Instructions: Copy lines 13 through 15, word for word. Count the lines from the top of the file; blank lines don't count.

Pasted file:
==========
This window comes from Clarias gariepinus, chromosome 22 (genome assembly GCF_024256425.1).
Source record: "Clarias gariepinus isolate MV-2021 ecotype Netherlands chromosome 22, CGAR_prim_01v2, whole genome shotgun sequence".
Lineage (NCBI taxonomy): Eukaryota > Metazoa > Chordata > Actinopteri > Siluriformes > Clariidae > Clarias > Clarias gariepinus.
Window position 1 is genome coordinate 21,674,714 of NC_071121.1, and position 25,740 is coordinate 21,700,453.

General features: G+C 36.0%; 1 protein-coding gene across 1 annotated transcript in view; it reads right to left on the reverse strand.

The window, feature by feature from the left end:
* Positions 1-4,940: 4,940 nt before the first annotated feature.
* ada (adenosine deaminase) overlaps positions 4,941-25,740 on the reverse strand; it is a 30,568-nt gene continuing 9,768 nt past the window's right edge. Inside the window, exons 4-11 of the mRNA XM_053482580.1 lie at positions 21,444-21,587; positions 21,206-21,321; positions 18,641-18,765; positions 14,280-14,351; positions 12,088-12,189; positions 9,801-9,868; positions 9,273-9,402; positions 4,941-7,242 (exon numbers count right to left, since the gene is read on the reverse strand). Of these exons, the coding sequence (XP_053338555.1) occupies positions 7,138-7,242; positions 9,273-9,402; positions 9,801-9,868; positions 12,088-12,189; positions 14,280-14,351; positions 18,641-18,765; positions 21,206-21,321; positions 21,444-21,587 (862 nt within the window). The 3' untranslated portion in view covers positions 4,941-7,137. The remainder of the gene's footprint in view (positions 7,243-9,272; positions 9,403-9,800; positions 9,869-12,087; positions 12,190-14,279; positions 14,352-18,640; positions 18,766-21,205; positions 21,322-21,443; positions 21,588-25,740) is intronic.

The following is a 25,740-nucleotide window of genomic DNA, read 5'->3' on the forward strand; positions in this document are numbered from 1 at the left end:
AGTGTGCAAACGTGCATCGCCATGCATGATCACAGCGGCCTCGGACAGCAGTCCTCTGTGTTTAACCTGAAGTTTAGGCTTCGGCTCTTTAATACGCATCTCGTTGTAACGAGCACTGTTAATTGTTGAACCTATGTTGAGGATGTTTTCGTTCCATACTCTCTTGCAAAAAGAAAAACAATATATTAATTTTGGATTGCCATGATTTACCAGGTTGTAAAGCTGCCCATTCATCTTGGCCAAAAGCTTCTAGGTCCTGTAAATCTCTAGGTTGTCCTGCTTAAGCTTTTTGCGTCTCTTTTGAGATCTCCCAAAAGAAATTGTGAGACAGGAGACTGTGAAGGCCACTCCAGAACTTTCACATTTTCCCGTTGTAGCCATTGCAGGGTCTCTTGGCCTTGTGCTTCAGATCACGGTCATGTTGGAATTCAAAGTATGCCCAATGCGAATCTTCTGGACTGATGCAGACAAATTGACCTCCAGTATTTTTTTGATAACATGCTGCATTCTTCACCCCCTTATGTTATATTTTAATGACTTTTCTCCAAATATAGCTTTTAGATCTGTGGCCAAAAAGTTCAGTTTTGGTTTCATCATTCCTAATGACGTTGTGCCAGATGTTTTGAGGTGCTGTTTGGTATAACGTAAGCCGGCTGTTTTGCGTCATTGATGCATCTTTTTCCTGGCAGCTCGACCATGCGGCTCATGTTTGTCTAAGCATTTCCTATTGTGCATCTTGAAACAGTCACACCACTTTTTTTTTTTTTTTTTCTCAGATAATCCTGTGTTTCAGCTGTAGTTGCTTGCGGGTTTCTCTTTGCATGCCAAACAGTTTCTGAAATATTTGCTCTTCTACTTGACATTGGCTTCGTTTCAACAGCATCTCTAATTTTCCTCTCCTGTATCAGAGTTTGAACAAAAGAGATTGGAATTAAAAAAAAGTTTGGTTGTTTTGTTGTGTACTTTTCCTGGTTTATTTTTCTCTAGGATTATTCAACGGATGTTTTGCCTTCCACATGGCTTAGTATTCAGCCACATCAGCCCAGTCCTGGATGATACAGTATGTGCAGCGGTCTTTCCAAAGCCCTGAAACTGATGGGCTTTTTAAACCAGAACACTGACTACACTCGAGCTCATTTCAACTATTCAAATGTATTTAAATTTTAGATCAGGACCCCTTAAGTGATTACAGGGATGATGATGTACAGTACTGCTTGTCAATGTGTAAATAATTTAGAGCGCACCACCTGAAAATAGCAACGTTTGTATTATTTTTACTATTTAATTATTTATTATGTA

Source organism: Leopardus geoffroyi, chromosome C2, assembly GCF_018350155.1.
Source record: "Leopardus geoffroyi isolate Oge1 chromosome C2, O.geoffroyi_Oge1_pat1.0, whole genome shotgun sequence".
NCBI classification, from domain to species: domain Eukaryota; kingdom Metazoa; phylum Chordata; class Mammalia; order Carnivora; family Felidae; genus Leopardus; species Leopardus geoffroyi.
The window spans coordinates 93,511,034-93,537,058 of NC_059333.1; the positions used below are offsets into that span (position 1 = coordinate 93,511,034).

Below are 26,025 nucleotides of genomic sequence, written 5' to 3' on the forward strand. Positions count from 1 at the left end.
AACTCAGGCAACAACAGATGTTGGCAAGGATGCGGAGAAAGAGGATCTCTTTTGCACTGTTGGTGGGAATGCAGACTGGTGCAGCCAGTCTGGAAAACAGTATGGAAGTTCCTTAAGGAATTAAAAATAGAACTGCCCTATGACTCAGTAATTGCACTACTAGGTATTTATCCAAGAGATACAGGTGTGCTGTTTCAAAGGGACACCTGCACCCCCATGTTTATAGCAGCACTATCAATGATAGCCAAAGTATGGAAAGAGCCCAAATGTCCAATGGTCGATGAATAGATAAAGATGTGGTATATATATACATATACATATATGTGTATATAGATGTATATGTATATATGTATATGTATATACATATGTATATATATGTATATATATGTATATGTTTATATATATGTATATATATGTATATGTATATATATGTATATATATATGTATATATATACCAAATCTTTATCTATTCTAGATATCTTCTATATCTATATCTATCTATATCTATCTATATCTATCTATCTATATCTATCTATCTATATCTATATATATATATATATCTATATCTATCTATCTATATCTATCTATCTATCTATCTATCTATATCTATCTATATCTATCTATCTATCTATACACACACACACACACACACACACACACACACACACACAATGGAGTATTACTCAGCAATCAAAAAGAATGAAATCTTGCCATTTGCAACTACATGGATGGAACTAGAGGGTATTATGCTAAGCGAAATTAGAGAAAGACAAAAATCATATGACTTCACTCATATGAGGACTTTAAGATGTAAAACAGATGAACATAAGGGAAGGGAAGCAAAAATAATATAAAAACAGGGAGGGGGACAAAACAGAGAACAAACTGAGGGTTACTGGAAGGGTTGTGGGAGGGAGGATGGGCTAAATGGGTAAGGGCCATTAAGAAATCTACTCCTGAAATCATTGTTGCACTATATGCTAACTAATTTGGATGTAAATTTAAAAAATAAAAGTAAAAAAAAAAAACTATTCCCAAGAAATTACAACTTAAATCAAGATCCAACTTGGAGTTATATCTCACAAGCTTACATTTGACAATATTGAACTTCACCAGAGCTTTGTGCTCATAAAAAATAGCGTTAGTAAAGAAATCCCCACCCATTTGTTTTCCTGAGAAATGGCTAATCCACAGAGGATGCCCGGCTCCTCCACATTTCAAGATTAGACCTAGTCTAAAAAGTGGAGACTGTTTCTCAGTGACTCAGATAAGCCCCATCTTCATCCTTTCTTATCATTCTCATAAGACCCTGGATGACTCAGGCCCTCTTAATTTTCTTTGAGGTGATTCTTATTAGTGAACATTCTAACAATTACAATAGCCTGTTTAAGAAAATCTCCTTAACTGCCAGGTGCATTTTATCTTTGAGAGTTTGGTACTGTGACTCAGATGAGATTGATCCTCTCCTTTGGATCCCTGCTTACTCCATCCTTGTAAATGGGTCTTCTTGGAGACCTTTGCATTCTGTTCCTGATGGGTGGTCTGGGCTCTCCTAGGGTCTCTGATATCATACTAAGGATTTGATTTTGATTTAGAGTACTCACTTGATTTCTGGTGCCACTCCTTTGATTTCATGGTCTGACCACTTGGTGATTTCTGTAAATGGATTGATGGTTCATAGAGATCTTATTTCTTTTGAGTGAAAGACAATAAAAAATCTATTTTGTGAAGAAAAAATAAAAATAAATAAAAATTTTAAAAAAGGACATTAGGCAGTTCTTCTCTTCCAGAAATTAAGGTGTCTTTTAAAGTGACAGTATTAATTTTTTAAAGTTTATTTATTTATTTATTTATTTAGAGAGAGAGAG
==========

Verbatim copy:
NCBI classification, from domain to species: domain Eukaryota; kingdom Metazoa; phylum Chordata; class Mammalia; order Carnivora; family Felidae; genus Leopardus; species Leopardus geoffroyi.
The window spans coordinates 93,511,034-93,537,058 of NC_059333.1; the positions used below are offsets into that span (position 1 = coordinate 93,511,034).

Below are 26,025 nucleotides of genomic sequence, written 5' to 3' on the forward strand. Positions count from 1 at the left end.